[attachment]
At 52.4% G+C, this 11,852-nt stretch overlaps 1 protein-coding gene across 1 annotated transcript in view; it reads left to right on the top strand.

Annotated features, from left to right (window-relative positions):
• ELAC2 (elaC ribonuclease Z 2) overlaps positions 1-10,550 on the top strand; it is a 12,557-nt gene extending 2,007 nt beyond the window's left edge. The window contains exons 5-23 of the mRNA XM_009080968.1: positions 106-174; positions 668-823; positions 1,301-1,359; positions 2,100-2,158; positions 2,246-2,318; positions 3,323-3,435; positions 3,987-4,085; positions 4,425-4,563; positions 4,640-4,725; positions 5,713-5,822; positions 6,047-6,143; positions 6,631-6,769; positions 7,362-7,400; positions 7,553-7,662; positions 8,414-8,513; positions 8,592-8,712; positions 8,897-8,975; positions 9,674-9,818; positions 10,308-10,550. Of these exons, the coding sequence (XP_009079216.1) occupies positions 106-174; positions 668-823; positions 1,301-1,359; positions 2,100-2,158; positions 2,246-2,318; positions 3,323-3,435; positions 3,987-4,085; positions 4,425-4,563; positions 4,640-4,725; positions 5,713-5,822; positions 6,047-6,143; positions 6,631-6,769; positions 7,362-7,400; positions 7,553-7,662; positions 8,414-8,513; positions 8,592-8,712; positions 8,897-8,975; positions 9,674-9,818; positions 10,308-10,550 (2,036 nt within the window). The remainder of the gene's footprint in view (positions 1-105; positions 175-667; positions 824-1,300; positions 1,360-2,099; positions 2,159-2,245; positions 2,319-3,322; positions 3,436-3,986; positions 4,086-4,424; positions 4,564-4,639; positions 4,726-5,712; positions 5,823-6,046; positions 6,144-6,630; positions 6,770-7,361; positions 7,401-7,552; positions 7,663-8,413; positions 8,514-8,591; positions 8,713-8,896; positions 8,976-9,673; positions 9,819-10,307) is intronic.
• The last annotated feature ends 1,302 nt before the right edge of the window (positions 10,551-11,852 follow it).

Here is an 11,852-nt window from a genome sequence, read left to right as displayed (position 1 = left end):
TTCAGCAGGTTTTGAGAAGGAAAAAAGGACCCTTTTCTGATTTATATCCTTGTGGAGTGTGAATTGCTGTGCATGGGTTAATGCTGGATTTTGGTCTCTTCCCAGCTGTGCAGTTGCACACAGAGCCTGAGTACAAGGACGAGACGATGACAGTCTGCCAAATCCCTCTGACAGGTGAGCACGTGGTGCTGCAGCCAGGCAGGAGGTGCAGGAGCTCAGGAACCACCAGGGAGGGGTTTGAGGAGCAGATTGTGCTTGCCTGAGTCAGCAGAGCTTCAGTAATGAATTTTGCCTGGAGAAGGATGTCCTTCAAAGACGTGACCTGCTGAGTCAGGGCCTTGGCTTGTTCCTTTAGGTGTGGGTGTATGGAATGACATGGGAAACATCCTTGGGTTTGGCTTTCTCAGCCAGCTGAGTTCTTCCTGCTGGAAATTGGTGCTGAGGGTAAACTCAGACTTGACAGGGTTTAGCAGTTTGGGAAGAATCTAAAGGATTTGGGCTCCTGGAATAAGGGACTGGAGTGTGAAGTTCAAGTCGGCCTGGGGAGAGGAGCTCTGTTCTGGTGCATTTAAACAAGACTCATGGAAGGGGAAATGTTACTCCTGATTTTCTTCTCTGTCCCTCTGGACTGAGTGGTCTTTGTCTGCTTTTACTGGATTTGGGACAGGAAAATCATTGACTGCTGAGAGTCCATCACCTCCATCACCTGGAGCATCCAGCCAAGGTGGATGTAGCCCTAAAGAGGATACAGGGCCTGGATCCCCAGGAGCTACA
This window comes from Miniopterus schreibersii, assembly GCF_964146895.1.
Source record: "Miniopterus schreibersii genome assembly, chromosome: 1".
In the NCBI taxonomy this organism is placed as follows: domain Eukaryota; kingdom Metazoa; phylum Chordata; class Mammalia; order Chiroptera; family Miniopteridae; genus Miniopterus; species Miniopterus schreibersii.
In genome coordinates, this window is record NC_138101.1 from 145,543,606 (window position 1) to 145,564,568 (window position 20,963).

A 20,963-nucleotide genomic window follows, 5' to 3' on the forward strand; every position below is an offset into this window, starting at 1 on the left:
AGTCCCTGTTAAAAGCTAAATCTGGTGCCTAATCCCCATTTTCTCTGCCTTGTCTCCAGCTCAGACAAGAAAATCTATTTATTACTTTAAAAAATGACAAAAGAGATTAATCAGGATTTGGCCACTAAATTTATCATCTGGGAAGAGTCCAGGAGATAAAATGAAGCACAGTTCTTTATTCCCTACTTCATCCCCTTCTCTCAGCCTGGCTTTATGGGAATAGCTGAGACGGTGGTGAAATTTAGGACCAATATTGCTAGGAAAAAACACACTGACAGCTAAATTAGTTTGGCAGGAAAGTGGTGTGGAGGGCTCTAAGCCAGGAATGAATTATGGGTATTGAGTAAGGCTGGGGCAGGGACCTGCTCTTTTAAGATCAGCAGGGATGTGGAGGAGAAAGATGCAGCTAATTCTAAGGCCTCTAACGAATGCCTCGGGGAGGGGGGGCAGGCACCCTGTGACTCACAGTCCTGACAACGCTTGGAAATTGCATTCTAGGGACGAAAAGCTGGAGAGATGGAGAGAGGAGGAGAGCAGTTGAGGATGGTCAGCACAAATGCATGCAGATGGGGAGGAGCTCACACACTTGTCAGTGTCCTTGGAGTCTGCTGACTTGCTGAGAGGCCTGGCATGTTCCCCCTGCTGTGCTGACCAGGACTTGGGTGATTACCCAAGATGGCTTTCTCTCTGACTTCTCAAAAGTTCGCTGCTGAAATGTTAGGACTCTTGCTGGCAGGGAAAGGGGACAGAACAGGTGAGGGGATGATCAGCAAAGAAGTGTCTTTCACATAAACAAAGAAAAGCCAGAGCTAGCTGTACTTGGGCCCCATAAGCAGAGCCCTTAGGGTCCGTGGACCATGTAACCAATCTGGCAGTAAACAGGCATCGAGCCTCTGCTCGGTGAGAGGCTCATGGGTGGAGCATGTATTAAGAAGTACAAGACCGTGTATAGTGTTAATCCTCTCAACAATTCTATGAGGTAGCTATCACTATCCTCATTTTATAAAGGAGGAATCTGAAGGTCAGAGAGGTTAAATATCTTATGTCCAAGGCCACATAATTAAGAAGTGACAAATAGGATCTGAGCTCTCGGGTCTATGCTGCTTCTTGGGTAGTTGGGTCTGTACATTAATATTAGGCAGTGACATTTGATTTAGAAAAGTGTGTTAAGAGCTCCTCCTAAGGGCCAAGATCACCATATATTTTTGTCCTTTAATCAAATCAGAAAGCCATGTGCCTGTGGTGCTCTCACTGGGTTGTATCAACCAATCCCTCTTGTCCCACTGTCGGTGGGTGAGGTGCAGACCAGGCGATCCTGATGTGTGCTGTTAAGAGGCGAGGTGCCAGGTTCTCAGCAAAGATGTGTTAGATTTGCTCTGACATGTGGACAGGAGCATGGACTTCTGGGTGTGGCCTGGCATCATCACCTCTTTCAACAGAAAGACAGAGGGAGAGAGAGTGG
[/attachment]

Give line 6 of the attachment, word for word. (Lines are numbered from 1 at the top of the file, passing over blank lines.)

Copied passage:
TTCAGCAGGTTTTGAGAAGGAAAAAAGGACCCTTTTCTGATTTATATCCTTGTGGAGTGTGAATTGCTGTGCATGGGTTAATGCTGGATTTTGGTCTCTTCCCAGCTGTGCAGTTGCACACAGAGCCTGAGTACAAGGACGAGACGATGACAGTCTGCCAAATCCCTCTGACAGGTGAGCACGTGGTGCTGCAGCCAGGCAGGAGGTGCAGGAGCTCAGGAACCACCAGGGAGGGGTTTGAGGAGCAGATTGTGCTTGCCTGAGTCAGCAGAGCTTCAGTAATGAATTTTGCCTGGAGAAGGATGTCCTTCAAAGACGTGACCTGCTGAGTCAGGGCCTTGGCTTGTTCCTTTAGGTGTGGGTGTATGGAATGACATGGGAAACATCCTTGGGTTTGGCTTTCTCAGCCAGCTGAGTTCTTCCTGCTGGAAATTGGTGCTGAGGGTAAACTCAGACTTGACAGGGTTTAGCAGTTTGGGAAGAATCTAAAGGATTTGGGCTCCTGGAATAAGGGACTGGAGTGTGAAGTTCAAGTCGGCCTGGGGAGAGGAGCTCTGTTCTGGTGCATTTAAACAAGACTCATGGAAGGGGAAATGTTACTCCTGATTTTCTTCTCTGTCCCTCTGGACTGAGTGGTCTTTGTCTGCTTTTACTGGATTTGGGACAGGAAAATCATTGACTGCTGAGAGTCCATCACCTCCATCACCTGGAGCATCCAGCCAAGGTGGATGTAGCCCTAAAGAGGATACAGGGCCTGGATCCCCAGGAGCTACA